"Some people all around the area have Knoxville addresses and are being told they live in Knoxville, which is so far from the truth that it's pitiful," Haines said. "It steals your identity, really, and we don't want our identity stolen."
To this identity, Yourtee and his daily trek to the post office are critical.
Yourtee lives atop a hill, in a stone house that evolved from a cabin built there in the mid-1700s by his great-great-grandfather, Henry Boteler, the area's first white settler, and has been passed down within the Boteler and Yourtee families.
The town was named for its founder, John Brown, who in 1824 built a house on land his family purchased from the Botelers, according to a Brown family history titled "The Curtain Falls," by William C. Ridenour. Brown later established beside the road a tannery and post office, where he was appointed postmaster.
Control of the post office was passed down within the Brown family for more than a century, with only a short break during the Cleveland administration, Yourtee said. When John Brown's grandson, the childless George T. Brown, retired from his job in 1940, a Morning Herald article called it the end of the nation's oldest family postmastership.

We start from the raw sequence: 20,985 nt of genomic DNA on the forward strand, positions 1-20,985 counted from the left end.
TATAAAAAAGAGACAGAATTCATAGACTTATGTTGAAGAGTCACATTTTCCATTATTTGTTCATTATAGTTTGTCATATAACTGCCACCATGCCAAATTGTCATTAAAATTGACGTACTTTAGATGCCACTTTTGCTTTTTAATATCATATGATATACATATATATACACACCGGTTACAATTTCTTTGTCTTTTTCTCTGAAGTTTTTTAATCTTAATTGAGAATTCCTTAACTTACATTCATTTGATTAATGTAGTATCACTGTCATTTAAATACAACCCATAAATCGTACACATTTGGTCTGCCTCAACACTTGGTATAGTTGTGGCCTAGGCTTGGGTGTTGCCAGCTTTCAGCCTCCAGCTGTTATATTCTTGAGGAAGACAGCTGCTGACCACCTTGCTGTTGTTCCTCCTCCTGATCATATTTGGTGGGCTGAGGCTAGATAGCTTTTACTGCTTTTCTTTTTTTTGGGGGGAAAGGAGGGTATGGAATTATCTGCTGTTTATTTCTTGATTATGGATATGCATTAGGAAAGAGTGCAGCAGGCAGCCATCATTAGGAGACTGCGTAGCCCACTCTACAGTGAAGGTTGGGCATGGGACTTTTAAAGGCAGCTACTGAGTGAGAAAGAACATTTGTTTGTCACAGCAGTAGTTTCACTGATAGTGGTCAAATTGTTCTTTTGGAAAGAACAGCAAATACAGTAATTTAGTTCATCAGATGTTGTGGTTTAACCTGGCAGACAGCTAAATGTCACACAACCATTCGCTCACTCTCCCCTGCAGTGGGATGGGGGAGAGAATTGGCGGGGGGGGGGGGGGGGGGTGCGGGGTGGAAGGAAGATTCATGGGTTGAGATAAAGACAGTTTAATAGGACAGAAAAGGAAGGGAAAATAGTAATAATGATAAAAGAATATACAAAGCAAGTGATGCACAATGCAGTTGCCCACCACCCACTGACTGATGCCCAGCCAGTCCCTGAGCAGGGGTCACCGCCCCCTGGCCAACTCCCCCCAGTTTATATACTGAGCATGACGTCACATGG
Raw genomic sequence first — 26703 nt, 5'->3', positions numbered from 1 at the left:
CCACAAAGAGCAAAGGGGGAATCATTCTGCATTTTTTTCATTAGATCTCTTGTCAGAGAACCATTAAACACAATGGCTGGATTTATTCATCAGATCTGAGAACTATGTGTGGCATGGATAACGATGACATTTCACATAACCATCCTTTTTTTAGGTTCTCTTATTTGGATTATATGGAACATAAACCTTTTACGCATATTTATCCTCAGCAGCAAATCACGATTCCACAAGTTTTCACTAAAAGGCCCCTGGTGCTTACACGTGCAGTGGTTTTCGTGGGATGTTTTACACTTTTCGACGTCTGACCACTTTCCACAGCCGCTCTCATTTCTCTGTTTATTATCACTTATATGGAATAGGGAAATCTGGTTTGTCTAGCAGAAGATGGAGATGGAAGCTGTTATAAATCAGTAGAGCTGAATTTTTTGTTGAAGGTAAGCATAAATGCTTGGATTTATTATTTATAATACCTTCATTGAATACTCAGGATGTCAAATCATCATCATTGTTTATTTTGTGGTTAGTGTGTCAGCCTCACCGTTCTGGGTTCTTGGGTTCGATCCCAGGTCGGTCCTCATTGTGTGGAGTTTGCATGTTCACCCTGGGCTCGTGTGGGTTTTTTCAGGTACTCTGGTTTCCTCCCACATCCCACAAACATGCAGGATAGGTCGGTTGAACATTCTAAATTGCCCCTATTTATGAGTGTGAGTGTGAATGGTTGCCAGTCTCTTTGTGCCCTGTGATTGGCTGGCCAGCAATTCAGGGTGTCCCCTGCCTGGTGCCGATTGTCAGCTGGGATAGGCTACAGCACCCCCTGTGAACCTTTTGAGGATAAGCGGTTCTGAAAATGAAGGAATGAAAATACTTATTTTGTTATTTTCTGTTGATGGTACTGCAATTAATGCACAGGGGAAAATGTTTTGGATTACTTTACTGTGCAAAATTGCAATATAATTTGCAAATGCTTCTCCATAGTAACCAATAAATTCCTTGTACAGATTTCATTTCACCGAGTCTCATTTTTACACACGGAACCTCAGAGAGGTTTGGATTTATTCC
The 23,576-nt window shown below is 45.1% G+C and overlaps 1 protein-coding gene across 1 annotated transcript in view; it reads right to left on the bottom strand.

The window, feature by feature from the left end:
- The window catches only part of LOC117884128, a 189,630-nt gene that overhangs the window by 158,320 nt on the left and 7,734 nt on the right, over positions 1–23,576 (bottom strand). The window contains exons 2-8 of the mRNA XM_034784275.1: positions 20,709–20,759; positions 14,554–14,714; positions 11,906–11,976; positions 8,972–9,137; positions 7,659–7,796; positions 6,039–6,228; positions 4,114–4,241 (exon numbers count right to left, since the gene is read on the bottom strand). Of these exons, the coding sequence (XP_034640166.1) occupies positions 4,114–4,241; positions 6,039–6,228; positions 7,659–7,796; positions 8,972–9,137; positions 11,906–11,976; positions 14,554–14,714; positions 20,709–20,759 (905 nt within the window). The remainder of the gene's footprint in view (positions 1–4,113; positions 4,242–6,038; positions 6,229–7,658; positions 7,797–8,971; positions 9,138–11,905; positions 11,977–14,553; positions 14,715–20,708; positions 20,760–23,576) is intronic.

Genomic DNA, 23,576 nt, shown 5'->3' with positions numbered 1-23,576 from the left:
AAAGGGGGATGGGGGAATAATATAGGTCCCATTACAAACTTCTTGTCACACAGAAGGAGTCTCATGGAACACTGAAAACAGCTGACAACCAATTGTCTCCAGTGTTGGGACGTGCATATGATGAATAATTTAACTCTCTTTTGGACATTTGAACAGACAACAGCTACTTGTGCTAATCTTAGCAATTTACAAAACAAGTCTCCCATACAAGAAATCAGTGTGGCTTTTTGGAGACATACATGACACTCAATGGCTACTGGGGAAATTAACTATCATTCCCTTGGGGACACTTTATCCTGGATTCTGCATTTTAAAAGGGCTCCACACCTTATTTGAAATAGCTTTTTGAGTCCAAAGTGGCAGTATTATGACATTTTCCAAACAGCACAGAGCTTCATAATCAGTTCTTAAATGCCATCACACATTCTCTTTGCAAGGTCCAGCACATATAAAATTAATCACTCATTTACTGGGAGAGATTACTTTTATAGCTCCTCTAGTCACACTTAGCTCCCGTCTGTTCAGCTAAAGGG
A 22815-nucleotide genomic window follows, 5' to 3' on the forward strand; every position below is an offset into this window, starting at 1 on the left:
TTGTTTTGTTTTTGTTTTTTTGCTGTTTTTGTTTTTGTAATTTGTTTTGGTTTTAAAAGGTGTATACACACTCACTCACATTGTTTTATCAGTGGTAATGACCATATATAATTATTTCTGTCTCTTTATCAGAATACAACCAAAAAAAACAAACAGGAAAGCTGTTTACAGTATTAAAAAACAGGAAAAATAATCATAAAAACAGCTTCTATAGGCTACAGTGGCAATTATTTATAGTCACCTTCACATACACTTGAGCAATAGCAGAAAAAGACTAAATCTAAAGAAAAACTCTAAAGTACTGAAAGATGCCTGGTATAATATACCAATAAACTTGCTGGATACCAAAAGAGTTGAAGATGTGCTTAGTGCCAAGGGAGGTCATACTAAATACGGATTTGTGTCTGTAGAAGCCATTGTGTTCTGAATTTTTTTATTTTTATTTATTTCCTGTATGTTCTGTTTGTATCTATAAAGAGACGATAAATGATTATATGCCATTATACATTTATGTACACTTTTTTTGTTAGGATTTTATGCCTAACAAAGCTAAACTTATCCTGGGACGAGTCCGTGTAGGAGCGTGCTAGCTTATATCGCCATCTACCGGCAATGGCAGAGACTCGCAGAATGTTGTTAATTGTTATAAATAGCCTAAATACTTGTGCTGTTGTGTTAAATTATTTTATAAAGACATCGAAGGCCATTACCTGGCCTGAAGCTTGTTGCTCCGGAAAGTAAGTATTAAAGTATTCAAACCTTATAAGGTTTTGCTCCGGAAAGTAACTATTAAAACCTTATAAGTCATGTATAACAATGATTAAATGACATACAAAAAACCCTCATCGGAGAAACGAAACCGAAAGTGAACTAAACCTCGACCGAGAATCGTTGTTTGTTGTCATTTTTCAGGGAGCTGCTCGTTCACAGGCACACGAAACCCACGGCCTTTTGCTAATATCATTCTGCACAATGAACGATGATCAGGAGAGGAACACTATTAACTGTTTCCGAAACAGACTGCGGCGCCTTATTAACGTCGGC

When George Brown's unmarried sister, Sarah Ellen, died in 1974, the town said goodbye to its last resident to bear the founder's name.
But as the current postmaster, Mary Ellen Younkins, 53, will tell you, the Brownsville legacy is far from dead. The post office is still for the most part a one-person, family-oriented operation - she took over the position formerly held by her mother and aunt in 1979, runs the post office out of the front of her aunt Helen's house and enlists the help of her cousin's wife, Barbara Anders, who lives next door. It's also still the heart of the town.
"It's about the only point in town now really to meet people, other than the churches, and one of the rites of passage, I guess, is when you're finally old enough that your folks send you down to get the mail," Younkins said.
It's also the place where the town's stories change hands. When Younkins gets letters from children doing school projects on town histories, she said, she directs them to Yourtee. He can tell them about his grandfather, a doctor who practiced medicine horse-and-buggy style, charging a dollar a visit, or his grandmother's sister, who cared for a wounded Union army captain.